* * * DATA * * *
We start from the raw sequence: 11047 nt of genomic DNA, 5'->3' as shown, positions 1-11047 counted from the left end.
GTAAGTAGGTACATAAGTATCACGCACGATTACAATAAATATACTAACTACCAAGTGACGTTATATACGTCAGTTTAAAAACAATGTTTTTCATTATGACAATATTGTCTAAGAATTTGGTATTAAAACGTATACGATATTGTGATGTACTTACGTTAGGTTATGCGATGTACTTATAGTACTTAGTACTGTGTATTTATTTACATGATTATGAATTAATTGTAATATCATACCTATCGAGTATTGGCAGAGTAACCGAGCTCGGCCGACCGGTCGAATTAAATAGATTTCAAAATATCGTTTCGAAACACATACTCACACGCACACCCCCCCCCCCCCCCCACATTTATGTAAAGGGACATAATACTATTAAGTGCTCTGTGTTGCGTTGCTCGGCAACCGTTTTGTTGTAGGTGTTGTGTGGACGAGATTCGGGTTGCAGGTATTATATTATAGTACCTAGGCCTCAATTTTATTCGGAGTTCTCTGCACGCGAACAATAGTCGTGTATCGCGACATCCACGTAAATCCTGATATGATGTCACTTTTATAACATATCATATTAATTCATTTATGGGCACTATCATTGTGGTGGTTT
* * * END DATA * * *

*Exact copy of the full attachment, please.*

We start from the raw sequence: 11047 nt of genomic DNA, 5'->3' as shown, positions 1-11047 counted from the left end.
GTAAGTAGGTACATAAGTATCACGCACGATTACAATAAATATACTAACTACCAAGTGACGTTATATACGTCAGTTTAAAAACAATGTTTTTCATTATGACAATATTGTCTAAGAATTTGGTATTAAAACGTATACGATATTGTGATGTACTTACGTTAGGTTATGCGATGTACTTATAGTACTTAGTACTGTGTATTTATTTACATGATTATGAATTAATTGTAATATCATACCTATCGAGTATTGGCAGAGTAACCGAGCTCGGCCGACCGGTCGAATTAAATAGATTTCAAAATATCGTTTCGAAACACATACTCACACGCACACCCCCCCCCCCCCCCCACATTTATGTAAAGGGACATAATACTATTAAGTGCTCTGTGTTGCGTTGCTCGGCAACCGTTTTGTTGTAGGTGTTGTGTGGACGAGATTCGGGTTGCAGGTATTATATTATAGTACCTAGGCCTCAATTTTATTCGGAGTTCTCTGCACGCGAACAATAGTCGTGTATCGCGACATCCACGTAAATCCTGATATGATGTCACTTTTATAACATATCATATTAATTCATTTATGGGCACTATCATTGTGGTGGTTT